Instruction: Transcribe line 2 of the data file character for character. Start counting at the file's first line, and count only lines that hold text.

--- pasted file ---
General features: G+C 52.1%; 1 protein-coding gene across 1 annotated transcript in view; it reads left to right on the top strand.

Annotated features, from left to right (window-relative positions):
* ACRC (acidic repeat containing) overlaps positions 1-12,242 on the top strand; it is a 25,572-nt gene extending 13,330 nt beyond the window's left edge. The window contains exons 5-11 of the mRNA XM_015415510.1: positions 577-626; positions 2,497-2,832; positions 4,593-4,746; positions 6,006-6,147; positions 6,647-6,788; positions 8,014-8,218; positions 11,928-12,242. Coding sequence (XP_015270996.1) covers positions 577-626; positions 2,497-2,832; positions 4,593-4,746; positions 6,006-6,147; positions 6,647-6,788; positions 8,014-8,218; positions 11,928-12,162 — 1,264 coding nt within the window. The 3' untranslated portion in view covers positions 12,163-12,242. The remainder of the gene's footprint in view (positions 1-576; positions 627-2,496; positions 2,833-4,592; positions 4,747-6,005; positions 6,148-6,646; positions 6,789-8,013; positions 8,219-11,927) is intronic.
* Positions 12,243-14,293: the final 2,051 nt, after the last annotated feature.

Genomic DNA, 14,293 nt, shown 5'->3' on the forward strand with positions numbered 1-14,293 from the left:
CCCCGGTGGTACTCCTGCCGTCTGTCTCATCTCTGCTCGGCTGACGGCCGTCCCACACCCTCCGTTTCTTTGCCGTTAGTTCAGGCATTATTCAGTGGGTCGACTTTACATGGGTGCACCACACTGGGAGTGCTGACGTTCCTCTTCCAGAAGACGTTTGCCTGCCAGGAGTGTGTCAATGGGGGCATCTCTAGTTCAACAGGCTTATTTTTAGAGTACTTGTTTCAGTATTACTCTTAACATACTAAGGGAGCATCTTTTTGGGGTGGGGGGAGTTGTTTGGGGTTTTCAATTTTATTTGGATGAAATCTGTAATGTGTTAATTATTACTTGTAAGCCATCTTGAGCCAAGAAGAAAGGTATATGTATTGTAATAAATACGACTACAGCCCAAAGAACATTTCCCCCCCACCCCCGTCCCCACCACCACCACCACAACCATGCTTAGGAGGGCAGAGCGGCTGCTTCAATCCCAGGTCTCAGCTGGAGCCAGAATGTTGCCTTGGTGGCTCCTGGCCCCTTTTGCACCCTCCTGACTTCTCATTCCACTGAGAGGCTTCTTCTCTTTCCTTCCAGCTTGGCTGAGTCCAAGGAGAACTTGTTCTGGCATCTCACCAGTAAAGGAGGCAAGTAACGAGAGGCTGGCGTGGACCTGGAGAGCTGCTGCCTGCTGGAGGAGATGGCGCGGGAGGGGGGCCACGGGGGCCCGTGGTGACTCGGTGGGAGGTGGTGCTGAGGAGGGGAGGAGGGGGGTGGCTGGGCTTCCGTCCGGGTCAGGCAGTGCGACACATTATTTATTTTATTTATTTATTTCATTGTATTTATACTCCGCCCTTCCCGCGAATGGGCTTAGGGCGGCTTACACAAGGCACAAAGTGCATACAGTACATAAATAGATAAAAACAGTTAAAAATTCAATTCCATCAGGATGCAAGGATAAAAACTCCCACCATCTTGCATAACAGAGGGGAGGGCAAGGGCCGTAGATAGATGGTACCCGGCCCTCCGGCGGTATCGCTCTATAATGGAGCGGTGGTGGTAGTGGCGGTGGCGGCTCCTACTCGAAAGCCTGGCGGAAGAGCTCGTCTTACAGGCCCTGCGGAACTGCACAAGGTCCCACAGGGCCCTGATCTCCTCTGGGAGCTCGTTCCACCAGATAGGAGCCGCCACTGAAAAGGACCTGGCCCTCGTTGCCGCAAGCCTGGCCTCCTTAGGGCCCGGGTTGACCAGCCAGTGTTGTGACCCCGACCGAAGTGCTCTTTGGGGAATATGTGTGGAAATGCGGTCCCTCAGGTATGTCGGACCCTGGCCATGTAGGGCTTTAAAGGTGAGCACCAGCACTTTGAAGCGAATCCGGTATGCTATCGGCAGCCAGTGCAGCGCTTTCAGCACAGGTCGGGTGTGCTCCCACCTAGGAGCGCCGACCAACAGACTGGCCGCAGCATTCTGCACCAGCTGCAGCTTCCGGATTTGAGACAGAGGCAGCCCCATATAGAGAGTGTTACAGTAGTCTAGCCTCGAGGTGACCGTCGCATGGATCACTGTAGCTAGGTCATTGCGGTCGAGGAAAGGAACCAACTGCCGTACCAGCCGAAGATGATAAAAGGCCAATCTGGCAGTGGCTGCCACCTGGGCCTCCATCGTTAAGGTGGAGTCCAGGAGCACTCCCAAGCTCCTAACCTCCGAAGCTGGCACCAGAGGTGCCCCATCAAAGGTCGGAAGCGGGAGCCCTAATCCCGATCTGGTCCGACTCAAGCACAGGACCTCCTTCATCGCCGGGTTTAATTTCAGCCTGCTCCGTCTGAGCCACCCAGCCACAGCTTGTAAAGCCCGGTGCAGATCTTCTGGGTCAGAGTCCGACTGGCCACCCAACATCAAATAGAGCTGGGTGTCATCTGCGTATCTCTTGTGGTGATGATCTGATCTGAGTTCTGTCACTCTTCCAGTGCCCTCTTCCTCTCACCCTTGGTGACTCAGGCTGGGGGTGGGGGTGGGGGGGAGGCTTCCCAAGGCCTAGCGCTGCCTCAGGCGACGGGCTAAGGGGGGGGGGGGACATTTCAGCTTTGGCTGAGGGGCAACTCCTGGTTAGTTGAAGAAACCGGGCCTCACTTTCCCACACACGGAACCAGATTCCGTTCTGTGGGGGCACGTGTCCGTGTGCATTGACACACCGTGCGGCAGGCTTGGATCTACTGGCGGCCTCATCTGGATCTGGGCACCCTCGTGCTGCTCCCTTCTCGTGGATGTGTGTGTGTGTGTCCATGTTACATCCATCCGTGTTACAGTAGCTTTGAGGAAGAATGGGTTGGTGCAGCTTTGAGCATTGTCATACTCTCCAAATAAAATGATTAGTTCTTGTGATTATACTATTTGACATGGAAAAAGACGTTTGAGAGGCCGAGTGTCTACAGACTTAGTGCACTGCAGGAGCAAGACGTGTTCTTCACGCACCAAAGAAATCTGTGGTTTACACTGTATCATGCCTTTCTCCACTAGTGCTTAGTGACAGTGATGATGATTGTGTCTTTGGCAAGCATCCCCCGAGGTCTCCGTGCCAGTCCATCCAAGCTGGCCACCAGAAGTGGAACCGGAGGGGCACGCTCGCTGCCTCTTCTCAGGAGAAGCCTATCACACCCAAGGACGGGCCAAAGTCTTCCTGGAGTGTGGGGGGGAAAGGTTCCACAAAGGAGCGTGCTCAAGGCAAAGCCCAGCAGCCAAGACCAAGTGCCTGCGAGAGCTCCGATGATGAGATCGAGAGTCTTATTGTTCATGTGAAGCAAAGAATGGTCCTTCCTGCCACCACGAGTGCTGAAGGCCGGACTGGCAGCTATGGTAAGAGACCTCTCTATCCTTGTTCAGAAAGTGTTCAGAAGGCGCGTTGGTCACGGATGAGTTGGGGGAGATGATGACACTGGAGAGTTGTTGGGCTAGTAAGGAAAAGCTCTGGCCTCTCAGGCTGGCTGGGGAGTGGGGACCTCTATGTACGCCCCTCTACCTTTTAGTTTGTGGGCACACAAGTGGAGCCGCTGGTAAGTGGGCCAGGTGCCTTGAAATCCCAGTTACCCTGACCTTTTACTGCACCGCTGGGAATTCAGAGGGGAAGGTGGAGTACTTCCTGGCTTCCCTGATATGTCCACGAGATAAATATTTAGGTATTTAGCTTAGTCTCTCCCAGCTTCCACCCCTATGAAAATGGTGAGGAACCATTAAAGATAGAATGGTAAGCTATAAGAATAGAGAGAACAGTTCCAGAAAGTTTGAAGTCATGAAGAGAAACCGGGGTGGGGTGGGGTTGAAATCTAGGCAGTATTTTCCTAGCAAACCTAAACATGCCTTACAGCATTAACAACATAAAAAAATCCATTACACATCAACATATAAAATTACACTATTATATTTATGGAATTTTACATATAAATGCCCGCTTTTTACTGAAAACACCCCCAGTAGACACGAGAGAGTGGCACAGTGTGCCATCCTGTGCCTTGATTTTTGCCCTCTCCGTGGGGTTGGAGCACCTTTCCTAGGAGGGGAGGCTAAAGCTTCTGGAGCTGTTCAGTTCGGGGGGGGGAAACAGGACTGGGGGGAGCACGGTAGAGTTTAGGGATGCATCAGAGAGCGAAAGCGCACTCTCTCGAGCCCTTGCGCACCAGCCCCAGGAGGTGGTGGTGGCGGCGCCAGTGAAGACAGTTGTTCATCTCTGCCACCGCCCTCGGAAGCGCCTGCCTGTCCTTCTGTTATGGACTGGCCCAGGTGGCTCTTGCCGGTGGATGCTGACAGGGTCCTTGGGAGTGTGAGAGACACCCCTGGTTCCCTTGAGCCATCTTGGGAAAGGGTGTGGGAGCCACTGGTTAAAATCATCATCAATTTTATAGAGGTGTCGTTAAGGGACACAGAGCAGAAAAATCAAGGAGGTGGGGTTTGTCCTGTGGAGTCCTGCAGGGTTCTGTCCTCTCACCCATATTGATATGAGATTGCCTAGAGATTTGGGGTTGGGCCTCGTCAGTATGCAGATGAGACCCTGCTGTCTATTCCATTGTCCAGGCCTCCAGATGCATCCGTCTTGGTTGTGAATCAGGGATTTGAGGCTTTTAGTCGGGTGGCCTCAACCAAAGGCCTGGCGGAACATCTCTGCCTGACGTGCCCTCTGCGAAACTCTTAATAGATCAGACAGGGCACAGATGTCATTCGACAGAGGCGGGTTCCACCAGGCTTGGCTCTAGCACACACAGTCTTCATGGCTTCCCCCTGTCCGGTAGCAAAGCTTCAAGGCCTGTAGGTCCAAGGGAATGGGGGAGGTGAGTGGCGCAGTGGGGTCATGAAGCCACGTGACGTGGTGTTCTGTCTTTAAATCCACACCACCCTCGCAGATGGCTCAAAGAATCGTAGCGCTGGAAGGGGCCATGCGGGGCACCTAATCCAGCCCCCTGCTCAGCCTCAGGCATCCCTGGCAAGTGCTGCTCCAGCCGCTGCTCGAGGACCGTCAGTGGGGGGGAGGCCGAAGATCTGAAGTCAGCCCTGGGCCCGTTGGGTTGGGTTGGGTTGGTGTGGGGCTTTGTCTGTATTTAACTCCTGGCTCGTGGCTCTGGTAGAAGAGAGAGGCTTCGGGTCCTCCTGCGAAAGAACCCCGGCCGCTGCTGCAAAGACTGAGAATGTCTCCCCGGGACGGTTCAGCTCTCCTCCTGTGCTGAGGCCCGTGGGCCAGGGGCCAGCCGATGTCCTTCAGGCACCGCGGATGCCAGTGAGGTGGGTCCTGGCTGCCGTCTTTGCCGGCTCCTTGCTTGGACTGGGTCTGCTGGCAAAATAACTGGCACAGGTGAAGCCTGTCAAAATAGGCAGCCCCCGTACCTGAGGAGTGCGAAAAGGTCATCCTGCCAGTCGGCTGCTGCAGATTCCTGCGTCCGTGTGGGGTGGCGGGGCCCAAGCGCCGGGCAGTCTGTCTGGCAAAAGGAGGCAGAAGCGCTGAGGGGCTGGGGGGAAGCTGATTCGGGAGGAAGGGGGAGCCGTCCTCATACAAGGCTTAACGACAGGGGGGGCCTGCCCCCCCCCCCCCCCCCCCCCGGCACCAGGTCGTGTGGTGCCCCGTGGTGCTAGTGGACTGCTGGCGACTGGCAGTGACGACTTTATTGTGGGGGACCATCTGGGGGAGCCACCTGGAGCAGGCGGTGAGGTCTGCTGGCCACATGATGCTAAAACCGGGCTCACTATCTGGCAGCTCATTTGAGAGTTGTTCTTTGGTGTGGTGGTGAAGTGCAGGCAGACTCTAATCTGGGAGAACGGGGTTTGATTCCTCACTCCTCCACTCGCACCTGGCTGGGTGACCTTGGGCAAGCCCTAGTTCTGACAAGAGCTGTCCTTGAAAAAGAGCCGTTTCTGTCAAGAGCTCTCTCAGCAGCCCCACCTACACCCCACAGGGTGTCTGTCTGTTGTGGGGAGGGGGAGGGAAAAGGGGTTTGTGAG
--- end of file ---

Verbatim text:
Annotated features, from left to right (window-relative positions):